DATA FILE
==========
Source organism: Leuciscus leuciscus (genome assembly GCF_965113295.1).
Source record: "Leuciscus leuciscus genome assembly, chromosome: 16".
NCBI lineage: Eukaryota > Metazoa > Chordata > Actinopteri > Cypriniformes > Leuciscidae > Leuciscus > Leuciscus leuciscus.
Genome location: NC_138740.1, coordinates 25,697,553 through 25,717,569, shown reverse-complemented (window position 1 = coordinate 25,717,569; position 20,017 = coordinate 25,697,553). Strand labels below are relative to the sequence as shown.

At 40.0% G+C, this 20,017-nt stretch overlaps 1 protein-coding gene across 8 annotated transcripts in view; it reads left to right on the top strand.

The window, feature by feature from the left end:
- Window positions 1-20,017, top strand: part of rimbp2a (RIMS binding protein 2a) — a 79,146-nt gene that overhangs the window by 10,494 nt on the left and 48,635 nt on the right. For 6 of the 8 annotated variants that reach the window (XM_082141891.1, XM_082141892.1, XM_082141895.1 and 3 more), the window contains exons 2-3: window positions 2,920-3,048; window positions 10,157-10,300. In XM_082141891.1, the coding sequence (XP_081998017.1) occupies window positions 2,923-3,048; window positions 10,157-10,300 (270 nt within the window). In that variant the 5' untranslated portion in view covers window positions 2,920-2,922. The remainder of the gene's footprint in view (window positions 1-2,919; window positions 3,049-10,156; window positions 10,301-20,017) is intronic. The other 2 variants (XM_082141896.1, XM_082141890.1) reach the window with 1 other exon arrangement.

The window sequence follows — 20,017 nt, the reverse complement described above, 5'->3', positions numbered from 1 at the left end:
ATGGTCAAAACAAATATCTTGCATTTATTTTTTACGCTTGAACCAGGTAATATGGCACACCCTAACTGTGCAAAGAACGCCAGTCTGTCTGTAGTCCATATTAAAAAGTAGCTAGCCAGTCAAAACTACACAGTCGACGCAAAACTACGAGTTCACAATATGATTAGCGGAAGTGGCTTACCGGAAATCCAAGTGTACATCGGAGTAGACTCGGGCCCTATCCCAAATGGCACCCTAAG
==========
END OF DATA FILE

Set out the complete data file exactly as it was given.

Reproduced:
Source organism: Leuciscus leuciscus (genome assembly GCF_965113295.1).
Source record: "Leuciscus leuciscus genome assembly, chromosome: 16".
NCBI lineage: Eukaryota > Metazoa > Chordata > Actinopteri > Cypriniformes > Leuciscidae > Leuciscus > Leuciscus leuciscus.
Genome location: NC_138740.1, coordinates 25,697,553 through 25,717,569, shown reverse-complemented (window position 1 = coordinate 25,717,569; position 20,017 = coordinate 25,697,553). Strand labels below are relative to the sequence as shown.

At 40.0% G+C, this 20,017-nt stretch overlaps 1 protein-coding gene across 8 annotated transcripts in view; it reads left to right on the top strand.

The window, feature by feature from the left end:
- Window positions 1-20,017, top strand: part of rimbp2a (RIMS binding protein 2a) — a 79,146-nt gene that overhangs the window by 10,494 nt on the left and 48,635 nt on the right. For 6 of the 8 annotated variants that reach the window (XM_082141891.1, XM_082141892.1, XM_082141895.1 and 3 more), the window contains exons 2-3: window positions 2,920-3,048; window positions 10,157-10,300. In XM_082141891.1, the coding sequence (XP_081998017.1) occupies window positions 2,923-3,048; window positions 10,157-10,300 (270 nt within the window). In that variant the 5' untranslated portion in view covers window positions 2,920-2,922. The remainder of the gene's footprint in view (window positions 1-2,919; window positions 3,049-10,156; window positions 10,301-20,017) is intronic. The other 2 variants (XM_082141896.1, XM_082141890.1) reach the window with 1 other exon arrangement.

The window sequence follows — 20,017 nt, the reverse complement described above, 5'->3', positions numbered from 1 at the left end:
ATGGTCAAAACAAATATCTTGCATTTATTTTTTACGCTTGAACCAGGTAATATGGCACACCCTAACTGTGCAAAGAACGCCAGTCTGTCTGTAGTCCATATTAAAAAGTAGCTAGCCAGTCAAAACTACACAGTCGACGCAAAACTACGAGTTCACAATATGATTAGCGGAAGTGGCTTACCGGAAATCCAAGTGTACATCGGAGTAGACTCGGGCCCTATCCCAAATGGCACCCTAAG